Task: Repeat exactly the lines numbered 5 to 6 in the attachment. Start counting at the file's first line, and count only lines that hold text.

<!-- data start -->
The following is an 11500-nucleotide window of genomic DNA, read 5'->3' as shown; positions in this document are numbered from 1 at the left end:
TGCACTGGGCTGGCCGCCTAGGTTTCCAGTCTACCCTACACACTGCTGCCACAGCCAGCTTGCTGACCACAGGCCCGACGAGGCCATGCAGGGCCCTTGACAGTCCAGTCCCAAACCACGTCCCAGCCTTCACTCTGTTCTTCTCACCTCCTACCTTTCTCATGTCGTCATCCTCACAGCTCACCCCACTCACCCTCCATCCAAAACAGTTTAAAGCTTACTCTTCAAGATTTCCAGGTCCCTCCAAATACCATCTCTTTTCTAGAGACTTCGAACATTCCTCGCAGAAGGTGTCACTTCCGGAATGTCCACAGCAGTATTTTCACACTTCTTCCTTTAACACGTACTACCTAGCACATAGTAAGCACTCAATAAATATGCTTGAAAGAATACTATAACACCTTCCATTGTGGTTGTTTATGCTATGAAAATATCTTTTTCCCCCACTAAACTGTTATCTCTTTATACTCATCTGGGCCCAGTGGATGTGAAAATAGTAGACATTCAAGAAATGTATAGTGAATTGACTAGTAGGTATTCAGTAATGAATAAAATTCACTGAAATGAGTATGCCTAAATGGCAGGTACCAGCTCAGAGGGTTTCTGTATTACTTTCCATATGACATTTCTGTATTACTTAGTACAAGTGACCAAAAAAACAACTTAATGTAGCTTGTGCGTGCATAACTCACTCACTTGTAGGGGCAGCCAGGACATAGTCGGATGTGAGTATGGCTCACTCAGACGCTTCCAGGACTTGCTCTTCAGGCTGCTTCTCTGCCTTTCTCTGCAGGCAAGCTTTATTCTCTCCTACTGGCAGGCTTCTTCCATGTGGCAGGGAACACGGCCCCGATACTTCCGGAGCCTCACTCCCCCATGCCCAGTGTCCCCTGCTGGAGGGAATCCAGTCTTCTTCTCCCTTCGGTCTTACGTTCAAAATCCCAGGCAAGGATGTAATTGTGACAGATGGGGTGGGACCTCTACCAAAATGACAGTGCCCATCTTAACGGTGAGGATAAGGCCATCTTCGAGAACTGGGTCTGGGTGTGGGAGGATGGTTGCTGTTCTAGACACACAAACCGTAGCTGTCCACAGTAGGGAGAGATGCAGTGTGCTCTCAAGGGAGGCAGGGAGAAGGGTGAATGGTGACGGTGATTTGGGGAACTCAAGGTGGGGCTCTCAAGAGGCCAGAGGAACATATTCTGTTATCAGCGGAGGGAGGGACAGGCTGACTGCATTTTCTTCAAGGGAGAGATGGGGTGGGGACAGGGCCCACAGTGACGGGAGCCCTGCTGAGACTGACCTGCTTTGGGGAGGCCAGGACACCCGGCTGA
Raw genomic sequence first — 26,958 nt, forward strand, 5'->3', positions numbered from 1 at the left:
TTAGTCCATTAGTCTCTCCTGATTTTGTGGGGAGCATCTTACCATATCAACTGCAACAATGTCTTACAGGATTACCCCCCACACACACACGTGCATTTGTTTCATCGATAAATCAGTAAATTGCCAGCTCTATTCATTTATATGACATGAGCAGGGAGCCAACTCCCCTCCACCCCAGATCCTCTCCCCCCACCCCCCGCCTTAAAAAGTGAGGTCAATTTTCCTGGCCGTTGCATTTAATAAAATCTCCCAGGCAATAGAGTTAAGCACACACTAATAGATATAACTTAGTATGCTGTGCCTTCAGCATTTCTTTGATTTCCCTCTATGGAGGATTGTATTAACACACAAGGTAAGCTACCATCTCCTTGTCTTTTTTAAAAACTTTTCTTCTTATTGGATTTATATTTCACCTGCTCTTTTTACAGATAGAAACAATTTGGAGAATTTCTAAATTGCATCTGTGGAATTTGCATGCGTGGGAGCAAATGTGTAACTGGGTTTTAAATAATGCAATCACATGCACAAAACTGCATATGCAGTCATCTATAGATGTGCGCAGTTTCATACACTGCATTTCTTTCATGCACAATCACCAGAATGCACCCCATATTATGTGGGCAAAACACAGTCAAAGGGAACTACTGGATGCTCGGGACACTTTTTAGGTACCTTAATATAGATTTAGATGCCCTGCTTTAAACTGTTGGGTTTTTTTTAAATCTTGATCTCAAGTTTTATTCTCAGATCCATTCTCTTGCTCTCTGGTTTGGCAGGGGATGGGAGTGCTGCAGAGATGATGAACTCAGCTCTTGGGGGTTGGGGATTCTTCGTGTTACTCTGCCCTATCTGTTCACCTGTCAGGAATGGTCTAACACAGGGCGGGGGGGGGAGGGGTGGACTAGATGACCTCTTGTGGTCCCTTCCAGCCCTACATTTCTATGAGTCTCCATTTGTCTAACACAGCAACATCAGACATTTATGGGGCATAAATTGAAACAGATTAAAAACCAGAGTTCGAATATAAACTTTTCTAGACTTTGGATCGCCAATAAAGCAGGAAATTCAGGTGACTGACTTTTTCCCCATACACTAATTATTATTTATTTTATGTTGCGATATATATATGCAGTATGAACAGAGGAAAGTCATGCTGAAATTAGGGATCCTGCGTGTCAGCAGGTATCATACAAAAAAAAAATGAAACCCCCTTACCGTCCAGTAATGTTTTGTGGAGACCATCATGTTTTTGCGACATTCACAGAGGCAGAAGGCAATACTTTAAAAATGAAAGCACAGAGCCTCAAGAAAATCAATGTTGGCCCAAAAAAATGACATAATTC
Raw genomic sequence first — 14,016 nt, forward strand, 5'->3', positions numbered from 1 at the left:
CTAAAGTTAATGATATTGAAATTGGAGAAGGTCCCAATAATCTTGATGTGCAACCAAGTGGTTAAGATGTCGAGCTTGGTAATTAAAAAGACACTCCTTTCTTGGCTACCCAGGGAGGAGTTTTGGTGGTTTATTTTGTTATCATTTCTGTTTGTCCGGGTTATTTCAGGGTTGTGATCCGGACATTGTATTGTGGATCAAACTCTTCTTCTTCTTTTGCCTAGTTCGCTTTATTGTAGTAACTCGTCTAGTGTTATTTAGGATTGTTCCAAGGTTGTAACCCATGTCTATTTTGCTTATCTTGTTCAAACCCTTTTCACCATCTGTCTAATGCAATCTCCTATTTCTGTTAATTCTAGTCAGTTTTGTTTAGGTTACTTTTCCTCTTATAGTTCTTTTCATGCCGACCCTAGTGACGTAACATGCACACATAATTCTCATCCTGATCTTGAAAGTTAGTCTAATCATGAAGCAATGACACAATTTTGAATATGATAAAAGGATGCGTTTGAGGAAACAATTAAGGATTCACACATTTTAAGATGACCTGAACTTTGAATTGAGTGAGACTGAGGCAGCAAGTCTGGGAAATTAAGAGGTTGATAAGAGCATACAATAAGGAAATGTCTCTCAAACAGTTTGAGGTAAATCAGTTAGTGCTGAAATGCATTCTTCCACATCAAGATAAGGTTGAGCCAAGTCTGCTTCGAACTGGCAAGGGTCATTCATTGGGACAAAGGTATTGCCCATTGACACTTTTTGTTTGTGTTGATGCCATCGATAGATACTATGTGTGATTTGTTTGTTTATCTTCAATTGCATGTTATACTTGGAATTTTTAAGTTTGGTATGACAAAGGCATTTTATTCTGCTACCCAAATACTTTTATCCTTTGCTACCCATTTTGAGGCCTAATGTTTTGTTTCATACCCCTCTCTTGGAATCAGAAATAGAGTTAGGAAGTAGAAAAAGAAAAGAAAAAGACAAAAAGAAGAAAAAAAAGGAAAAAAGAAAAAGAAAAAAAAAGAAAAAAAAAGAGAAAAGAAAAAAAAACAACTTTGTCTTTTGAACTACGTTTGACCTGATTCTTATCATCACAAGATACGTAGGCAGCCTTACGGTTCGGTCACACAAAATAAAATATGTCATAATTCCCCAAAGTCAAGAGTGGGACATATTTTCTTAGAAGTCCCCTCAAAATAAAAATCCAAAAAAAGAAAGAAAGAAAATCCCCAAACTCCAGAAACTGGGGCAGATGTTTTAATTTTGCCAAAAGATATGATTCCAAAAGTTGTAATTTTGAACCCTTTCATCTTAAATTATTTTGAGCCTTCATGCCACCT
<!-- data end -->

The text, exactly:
Raw genomic sequence first — 14,016 nt, forward strand, 5'->3', positions numbered from 1 at the left:
CTAAAGTTAATGATATTGAAATTGGAGAAGGTCCCAATAATCTTGATGTGCAACCAAGTGGTTAAGATGTCGAGCTTGGTAATTAAAAAGACACTCCTTTCTTGGCTACCCAGGGAGGAGTTTTGGTGGTTTATTTTGTTATCATTTCTGTTTGTCCGGGTTATTTCAGGGTTGTGATCCGGACATTGTATTGTGGATCAAACTCTTCTTCTTCTTTTGCCTAGTTCGCTTTATTGTAGTAACTCGTCTAGTGTTATTTAGGATTGTTCCAAGGTTGTAACCCATGTCTATTTTGCTTATCTTGTTCAAACCCTTTTCACCATCTGTCTAATGCAATCTCCTATTTCTGTTAATTCTAGTCAGTTTTGTTTAGGTTACTTTTCCTCTTATAGTTCTTTTCATGCCGACCCTAGTGACGTAACATGCACACATAATTCTCATCCTGATCTTGAAAGTTAGTCTAATCATGAAGCAATGACACAATTTTGAATATGATAAAAGGATGCGTTTGAGGAAACAATTAAGGATTCACACATTTTAAGATGACCTGAACTTTGAATTGAGTGAGACTGAGGCAGCAAGTCTGGGAAATTAAGAGGTTGATAAGAGCATACAATAAGGAAATGTCTCTCAAACAGTTTGAGGTAAATCAGTTAGTGCTGAAATGCATTCTTCCACATCAAGATAAGGTTGAGCCAAGTCTGCTTCGAACTGGCAAGGGTCATTCATTGGGACAAAGGTATTGCCCATTGACACTTTTTGTTTGTGTTGATGCCATCGATAGATACTATGTGTGATTTGTTTGTTTATCTTCAATTGCATGTTATACTTGGAATTTTTAAGTTTGGTATGACAAAGGCATTTTATTCTGCTACCCAAATACTTTTATCCTTTGCTACCCATTTTGAGGCCTAATGTTTTGTTTCATACCCCTCTCTTGGAATCAGAAATAGAGTTAGGAAGTAGAAAAAGAAAAGAAAAAGACAAAAAGAAGAAAAAAAAGGAAAAAAGAAAAAGAAAAAAAAAGAAAAAAAAAGAGAAAAGAAAAAAAAACAACTTTGTCTTTTGAACTACGTTTGACCTGATTCTTATCATCACAAGATACGTAGGCAGCCTTACGGTTCGGTCACACAAAATAAAATATGTCATAATTCCCCAAAGTCAAGAGTGGGACATATTTTCTTAGAAGTCCCCTCAAAATAAAAATCCAAAAAAAGAAAGAAAGAAAATCCCCAAACTCCAGAAACTGGGGCAGATGTTTTAATTTTGCCAAAAGATATGATTCCAAAAGTTGTAATTTTGAACCCTTTCATCTTAAATTATTTTGAGCCTTCATGCCACCT